In 2012, Google made a huge splash when it bought Wildfire, a social media marketing company that helps advertisers manage their pages on Facebook, for $US350 million. The acquisition came after a flurry of social media acquisitions in which Salesforce bought Buddy media and Oracle bought Vitrue.
A huge amount of money was pouring into Facebook ad buying, and Google did not want to miss out. Also, Wildfire gave Google some insight into how Facebook works and what kind of data it can generate for marketers.
But yesterday, Wildfire said it was no longer signing up new customers and that the company’s offering would be “integrated” into Google’s general adtech platform.
A source tells us that Wildfire has begun contacting its clients — which have included Cisco, Amazon, DQ, Gap, Jamba Juice, and McCann — to tell them that their business would no longer be serviced after the end of 2015.
We called Wildfire for comment twice this morning but no one picked up the phone. All we got was “on hold” music. Google declined comment.
The end of Wildfire as a standalone entity has been coming for a while. Last year, Google said it would more fully integrate Wildfire’s social analytics into DoubleClick, its web-wide ad buying platform, so that advertisers can use social data to target their ads anywhere they want.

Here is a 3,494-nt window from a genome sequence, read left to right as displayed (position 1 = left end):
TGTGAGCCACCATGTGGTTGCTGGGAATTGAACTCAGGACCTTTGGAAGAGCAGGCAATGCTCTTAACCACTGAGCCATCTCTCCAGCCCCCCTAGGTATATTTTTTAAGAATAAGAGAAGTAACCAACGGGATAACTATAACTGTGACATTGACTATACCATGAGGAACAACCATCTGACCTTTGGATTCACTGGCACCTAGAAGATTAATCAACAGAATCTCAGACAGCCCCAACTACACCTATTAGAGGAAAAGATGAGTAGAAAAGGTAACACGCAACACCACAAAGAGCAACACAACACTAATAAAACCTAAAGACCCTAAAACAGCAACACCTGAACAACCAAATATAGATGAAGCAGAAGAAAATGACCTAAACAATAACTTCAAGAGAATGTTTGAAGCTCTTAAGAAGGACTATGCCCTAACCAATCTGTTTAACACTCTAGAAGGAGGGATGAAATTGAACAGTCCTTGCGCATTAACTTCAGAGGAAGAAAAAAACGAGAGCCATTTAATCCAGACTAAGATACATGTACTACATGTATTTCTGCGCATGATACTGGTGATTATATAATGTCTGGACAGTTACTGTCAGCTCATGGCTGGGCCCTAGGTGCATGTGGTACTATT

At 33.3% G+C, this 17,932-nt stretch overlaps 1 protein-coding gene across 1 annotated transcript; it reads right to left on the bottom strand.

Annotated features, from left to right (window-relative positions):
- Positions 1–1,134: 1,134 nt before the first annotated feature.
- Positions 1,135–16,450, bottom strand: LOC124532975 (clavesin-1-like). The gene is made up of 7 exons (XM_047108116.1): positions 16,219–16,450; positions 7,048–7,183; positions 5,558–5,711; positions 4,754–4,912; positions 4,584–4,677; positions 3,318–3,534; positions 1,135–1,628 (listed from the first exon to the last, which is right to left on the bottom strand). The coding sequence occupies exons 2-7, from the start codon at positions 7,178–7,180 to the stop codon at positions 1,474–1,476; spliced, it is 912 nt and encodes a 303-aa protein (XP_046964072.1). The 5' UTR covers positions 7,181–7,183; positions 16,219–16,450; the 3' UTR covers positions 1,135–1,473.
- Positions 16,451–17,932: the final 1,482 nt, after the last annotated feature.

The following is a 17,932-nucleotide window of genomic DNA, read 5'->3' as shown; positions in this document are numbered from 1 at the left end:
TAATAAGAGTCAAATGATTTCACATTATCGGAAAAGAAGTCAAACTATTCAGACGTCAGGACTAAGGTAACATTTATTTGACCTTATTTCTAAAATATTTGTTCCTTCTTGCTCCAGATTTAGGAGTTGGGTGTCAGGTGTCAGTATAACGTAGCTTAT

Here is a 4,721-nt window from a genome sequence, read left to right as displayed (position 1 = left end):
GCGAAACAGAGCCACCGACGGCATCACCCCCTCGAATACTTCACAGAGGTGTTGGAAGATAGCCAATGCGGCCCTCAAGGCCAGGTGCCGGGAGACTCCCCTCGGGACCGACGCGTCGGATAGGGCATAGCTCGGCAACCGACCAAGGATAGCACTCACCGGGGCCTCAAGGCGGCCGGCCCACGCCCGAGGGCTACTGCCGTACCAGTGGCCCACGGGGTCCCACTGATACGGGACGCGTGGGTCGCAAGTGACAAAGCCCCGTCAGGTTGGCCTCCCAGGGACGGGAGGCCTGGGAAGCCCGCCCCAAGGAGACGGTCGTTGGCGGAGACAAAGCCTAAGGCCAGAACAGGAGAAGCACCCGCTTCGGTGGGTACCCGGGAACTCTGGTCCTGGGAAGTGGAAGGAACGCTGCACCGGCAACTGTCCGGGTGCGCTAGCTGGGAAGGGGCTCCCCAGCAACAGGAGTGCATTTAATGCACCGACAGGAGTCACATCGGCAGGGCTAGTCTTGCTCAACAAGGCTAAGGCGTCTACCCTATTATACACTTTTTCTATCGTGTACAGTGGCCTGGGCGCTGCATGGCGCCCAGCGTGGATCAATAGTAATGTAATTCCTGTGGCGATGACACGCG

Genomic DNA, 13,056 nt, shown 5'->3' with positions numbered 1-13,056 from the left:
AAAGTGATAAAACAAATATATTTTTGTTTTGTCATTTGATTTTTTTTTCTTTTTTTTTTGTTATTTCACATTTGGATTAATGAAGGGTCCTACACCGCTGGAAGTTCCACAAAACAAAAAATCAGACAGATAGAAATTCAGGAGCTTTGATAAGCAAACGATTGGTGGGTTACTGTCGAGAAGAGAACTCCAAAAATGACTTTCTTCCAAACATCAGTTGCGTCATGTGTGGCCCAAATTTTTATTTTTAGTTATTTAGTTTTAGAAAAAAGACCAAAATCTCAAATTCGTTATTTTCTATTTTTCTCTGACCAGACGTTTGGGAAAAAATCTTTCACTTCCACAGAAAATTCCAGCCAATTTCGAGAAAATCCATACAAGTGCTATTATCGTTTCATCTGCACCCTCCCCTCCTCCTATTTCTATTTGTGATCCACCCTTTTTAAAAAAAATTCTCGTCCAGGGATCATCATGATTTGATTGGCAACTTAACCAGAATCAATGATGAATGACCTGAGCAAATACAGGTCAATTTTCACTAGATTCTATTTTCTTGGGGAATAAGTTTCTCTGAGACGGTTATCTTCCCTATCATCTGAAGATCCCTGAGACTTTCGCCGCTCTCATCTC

It was never clear just how big Wildfire’s business was. Although its roster of clients was top-notch (McCann, for instance, is a huge ad agency group with dozens of clients) it only held Facebook’s “Pages” and “Insights” badges — meaning it was only qualified to manage brand pages and handle audience data. Wildfire was not qualified to market itself as an ad buyer on Facebook, or as a developer of Facebook marketing apps. Facebook has made it clear that it wants to deal primarily with marketing partners who bring ad money to its platform, not those who simply want to manage the free resources like brand pages. The biggest social media marketers tend to hold three or all four of Facebook’s partner badges (insights, apps, pages and ads).
Here’s the key part of Wildfire founder Victoria Ransom’s blog post from last night:
The Wildfire Social Marketing Suite, which helps businesses manage their posts and content on social networks like Facebook, Twitter, Google+ and Pinterest, will continue to be supported, but further investments will be limited: we won’t be building new features or signing up new customers. Our focus will be on integrating Wildfire’s technology with our ad technology platform and building new features that enable marketers to use social insights to improve their marketing campaigns.